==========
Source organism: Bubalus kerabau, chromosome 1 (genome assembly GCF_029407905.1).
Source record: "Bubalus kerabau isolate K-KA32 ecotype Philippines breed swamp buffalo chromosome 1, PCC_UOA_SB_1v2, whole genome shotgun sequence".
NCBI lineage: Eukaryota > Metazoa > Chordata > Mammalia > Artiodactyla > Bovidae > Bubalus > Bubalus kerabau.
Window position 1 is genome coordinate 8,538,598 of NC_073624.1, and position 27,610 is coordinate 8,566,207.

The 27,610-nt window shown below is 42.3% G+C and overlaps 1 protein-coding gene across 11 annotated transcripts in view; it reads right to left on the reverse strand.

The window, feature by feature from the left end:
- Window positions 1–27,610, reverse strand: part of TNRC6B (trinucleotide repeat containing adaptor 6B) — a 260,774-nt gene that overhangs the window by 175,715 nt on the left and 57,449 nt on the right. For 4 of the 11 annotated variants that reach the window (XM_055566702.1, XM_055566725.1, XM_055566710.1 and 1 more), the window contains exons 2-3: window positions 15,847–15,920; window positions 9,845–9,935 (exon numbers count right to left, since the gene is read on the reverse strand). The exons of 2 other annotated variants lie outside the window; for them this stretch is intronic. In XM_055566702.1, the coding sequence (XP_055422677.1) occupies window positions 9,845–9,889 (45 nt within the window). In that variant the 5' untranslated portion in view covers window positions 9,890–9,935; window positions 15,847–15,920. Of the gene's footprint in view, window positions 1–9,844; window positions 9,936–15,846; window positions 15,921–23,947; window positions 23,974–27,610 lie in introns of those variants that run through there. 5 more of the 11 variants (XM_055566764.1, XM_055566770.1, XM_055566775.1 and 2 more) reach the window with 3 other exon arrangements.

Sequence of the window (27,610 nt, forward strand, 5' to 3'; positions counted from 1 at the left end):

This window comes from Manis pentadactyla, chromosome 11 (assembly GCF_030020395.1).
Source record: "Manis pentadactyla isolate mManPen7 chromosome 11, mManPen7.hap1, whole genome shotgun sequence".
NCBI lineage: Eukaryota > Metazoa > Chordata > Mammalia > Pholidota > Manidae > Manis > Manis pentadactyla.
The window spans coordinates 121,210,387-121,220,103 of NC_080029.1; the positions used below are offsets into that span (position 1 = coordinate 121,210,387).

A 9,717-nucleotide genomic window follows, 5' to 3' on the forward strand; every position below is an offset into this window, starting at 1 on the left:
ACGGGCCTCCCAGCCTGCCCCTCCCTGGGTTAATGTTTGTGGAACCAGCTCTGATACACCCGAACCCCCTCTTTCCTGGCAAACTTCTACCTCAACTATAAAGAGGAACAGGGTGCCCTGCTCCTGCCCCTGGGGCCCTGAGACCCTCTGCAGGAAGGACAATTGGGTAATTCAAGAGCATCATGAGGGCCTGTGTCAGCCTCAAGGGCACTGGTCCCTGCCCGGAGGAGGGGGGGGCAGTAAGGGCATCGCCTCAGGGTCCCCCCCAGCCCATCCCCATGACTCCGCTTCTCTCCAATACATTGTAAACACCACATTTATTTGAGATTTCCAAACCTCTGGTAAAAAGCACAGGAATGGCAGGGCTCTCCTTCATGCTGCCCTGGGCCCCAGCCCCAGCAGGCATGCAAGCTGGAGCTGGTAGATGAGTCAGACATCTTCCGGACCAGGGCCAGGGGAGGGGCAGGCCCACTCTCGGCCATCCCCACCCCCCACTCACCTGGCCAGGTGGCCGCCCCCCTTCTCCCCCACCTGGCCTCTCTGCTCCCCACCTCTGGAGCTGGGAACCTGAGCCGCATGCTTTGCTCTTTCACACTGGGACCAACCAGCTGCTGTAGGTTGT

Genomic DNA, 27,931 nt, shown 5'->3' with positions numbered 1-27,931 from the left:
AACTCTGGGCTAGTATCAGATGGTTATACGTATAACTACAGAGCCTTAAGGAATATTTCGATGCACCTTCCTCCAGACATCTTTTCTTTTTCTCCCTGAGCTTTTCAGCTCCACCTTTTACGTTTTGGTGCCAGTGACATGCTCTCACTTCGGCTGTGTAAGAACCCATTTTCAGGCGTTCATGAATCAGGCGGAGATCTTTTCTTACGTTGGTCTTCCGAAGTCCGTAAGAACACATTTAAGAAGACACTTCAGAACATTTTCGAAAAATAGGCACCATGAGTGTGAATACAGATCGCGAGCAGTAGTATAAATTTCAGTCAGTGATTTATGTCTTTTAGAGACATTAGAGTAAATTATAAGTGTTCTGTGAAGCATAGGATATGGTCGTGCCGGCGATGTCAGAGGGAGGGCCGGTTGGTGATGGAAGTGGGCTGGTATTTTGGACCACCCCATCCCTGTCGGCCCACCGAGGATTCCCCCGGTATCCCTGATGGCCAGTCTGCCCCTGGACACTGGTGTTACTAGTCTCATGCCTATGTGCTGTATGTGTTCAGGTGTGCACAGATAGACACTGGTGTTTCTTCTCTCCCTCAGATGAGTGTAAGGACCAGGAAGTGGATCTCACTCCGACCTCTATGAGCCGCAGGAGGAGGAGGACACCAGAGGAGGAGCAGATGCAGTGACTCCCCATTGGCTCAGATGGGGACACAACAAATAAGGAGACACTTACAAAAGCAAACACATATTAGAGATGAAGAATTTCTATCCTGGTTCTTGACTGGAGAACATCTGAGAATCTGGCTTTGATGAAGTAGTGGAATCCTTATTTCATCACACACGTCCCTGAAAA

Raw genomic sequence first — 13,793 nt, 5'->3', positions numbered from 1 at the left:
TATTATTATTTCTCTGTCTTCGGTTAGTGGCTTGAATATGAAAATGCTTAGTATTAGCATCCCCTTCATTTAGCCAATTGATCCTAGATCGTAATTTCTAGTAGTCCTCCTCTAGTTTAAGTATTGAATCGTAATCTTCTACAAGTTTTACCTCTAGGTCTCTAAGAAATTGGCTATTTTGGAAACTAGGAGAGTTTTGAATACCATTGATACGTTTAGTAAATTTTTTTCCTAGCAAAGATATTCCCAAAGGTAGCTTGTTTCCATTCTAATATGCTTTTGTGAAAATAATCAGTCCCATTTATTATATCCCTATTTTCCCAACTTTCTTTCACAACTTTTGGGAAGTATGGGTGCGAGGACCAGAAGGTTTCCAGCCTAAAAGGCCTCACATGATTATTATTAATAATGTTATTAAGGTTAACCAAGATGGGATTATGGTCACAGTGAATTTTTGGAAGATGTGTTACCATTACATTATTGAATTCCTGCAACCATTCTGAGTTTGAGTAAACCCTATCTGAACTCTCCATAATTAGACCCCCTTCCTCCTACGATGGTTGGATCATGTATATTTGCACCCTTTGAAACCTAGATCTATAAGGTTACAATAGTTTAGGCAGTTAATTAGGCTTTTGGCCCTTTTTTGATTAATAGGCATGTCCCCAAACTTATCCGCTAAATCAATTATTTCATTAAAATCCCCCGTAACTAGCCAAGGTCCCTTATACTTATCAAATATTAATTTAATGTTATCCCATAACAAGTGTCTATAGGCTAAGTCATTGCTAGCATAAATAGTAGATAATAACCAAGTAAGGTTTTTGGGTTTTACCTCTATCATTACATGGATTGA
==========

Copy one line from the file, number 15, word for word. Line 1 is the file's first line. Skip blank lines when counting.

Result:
Genomic DNA, 27,931 nt, shown 5'->3' with positions numbered 1-27,931 from the left: